The King of Comedy (Martin Scorsese, 1983)
Aspiring comic Rupert Pupkin wants to achieve success in showbiz, by resorting to stalking his idol, a late night talk show host who craves his own privacy.
The post-Raging Bull era of Martin Scorsese’s career has been very difficult. Many critics and fans argue that the 1980’s was the worst decade in his brilliant career. The films he directed between two of his greatest films Raging Bull in 1980 and GoodFellas in 1990 were; The King of Comedy (1983) After Hours (1985) The Color of Money (1986) The Last Temptation of Christ (1988). Except for the Tom Cruise/Paul Newman sequel to The Hustler called The Color of Money, we have a bunch of very underrated and under appreciated movies.
With Robert DeNiro as Rupert Pupkin, Jerry Lewis as Jerry Langford, and Sandra Bernhard as Masha, The King of Comedy is the story of Rupert who fantasies about being popular and getting the opportunity to be on Jerry’s daily late show to get his “fifteen minutes of glory”. A phenomenon well described by artist Andy Warhol. To achieve that Rupert will stalk Jerry and keep asking for a shot. After he got rejected enough, he decides to simply kidnap the host of the show. It is far from being a total comedy, we are more on the laughter side than on the real good laugh. It’s a movie about rejection, isolation and how fame is a false ideal. Just like Roger Ebert rightly wrote about this film, no one listens and everyone just wait for the other character to finish talking to talk himself.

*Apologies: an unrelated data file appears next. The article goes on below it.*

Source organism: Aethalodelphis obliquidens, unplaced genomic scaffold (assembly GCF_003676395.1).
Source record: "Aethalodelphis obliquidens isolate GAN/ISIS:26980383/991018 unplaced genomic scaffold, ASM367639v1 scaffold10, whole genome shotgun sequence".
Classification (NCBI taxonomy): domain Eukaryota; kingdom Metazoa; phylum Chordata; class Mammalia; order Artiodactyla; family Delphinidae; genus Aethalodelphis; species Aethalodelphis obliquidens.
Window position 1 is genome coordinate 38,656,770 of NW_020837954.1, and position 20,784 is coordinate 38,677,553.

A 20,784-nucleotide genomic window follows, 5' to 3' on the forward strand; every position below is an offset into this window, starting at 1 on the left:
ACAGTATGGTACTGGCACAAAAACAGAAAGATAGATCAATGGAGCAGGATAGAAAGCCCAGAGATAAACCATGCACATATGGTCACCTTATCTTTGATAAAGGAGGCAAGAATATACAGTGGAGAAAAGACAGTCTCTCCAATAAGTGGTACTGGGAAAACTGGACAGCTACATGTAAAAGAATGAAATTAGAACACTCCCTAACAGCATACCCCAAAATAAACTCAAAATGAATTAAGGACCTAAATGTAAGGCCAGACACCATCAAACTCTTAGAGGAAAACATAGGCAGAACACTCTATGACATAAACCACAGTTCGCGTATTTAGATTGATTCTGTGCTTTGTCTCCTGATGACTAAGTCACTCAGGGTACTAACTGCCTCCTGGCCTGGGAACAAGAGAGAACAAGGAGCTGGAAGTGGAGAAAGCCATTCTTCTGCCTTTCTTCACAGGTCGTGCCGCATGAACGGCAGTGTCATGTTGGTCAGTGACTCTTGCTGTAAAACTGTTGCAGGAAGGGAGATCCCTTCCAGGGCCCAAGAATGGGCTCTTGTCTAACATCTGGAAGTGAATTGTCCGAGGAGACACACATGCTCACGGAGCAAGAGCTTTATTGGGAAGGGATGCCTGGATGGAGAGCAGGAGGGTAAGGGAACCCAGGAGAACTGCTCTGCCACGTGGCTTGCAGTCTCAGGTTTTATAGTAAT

At one point, Pupkin’s mother, where he lives in the basement, is only a voice and I read somewhere that it would probably be an imagined character just like the case of Norman Bates but to a lesser degree. Pupkin is clearly a man with mental troubles and his obsession: fame and popularity are illness of our contemporary world. The message of The King of Comedy is still very fresh and actual with the countless Reality-Television, instant stars, the social networks, etc. Everyone wants to be someone and will do anything to grab it and keep it.
The performances are terrific and offsetting at first because this is not a Scorsese of the 1970’s. It is a little movie that plays on characters and the excellent script of Paul D. Zimmerman. The story is multi-layered and the many levels of reading of the film are very interesting. Far from being Martin Scorsese’s masterpiece, it is a very personal effort and another exceptional pairing with DeNiro. The later is unrecognisable in his manic interpretation of Rupert Pupkin. Highly recommended.